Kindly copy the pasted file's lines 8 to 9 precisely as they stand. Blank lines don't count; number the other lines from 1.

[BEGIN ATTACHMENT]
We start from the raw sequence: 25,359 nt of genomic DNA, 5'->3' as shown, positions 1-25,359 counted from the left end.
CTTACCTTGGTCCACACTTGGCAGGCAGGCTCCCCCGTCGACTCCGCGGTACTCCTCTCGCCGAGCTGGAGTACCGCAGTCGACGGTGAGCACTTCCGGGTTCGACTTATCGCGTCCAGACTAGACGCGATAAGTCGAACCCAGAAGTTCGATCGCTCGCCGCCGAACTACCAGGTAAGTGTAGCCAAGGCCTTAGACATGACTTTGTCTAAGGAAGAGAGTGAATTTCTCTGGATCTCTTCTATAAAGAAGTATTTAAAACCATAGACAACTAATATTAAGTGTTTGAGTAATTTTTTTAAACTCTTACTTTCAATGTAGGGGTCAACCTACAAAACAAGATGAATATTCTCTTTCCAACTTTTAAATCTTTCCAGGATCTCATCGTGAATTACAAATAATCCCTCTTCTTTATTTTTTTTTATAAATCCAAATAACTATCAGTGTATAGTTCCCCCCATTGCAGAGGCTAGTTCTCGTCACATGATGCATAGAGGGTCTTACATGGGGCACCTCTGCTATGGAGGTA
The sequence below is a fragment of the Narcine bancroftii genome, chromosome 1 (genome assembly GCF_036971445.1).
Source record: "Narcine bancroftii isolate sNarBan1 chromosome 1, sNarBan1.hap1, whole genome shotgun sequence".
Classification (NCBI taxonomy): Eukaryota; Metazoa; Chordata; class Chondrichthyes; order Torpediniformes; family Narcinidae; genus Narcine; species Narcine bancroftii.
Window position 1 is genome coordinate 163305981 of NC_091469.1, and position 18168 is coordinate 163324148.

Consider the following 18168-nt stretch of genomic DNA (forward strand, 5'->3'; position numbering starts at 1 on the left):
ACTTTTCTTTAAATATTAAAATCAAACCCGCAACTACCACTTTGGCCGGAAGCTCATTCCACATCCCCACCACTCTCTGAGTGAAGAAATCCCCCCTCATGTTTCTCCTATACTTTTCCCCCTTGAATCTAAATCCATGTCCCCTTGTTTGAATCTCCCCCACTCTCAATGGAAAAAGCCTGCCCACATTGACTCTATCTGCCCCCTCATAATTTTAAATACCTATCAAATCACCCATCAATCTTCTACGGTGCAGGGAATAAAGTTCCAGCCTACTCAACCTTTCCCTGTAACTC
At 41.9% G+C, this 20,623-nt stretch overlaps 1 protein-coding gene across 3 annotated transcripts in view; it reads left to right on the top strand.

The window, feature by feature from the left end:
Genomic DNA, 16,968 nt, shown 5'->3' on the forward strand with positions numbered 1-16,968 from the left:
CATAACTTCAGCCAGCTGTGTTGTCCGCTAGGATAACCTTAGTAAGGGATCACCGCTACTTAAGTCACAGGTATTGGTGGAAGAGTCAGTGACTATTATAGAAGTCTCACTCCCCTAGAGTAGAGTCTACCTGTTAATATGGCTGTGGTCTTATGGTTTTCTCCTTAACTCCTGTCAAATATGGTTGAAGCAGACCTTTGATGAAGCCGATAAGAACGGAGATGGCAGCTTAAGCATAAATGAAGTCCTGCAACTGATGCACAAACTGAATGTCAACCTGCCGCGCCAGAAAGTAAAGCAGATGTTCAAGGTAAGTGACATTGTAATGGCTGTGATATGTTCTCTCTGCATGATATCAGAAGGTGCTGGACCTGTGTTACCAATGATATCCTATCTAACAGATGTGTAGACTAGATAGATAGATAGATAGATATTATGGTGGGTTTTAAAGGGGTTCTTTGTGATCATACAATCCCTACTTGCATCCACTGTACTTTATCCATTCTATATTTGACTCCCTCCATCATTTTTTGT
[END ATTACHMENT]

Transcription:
ACTTTTCTTTAAATATTAAAATCAAACCCGCAACTACCACTTTGGCCGGAAGCTCATTCCACATCCCCACCACTCTCTGAGTGAAGAAATCCCCCCTCATGTTTCTCCTATACTTTTCCCCCTTGAATCTAAATCCATGTCCCCTTGTTTGAATCTCCCCCACTCTCAATGGAAAAAGCCTGCCCACATTGACTCTATCTGCCCCCTCATAATTTTAAATACCTATCAAATCACCCATCAATCTTCTACGGTGCAGGGAATAAAGTTCCAGCCTACTCAACCTTTCCCTGTAACTC
At 41.9% G+C, this 20,623-nt stretch overlaps 1 protein-coding gene across 3 annotated transcripts in view; it reads left to right on the top strand.